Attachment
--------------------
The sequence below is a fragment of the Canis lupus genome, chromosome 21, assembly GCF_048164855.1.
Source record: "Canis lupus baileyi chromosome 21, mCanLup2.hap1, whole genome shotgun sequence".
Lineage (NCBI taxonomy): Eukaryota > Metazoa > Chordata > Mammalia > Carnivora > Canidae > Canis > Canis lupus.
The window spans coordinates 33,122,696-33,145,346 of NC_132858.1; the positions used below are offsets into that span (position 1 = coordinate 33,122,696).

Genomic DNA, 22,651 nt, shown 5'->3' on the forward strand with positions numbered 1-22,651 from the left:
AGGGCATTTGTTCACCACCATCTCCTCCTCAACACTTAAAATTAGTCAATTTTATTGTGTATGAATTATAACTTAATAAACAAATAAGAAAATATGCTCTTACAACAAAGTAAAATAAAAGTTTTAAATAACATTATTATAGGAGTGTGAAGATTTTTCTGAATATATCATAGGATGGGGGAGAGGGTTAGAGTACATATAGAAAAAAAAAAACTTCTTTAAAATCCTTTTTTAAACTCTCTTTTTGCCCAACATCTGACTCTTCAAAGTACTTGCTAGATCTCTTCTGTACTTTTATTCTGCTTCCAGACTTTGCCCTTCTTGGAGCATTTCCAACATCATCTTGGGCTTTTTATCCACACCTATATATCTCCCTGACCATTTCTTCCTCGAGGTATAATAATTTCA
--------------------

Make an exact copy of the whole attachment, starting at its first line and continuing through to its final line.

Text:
The sequence below is a fragment of the Canis lupus genome, chromosome 21, assembly GCF_048164855.1.
Source record: "Canis lupus baileyi chromosome 21, mCanLup2.hap1, whole genome shotgun sequence".
Lineage (NCBI taxonomy): Eukaryota > Metazoa > Chordata > Mammalia > Carnivora > Canidae > Canis > Canis lupus.
The window spans coordinates 33,122,696-33,145,346 of NC_132858.1; the positions used below are offsets into that span (position 1 = coordinate 33,122,696).

Genomic DNA, 22,651 nt, shown 5'->3' on the forward strand with positions numbered 1-22,651 from the left:
AGGGCATTTGTTCACCACCATCTCCTCCTCAACACTTAAAATTAGTCAATTTTATTGTGTATGAATTATAACTTAATAAACAAATAAGAAAATATGCTCTTACAACAAAGTAAAATAAAAGTTTTAAATAACATTATTATAGGAGTGTGAAGATTTTTCTGAATATATCATAGGATGGGGGAGAGGGTTAGAGTACATATAGAAAAAAAAAAACTTCTTTAAAATCCTTTTTTAAACTCTCTTTTTGCCCAACATCTGACTCTTCAAAGTACTTGCTAGATCTCTTCTGTACTTTTATTCTGCTTCCAGACTTTGCCCTTCTTGGAGCATTTCCAACATCATCTTGGGCTTTTTATCCACACCTATATATCTCCCTGACCATTTCTTCCTCGAGGTATAATAATTTCA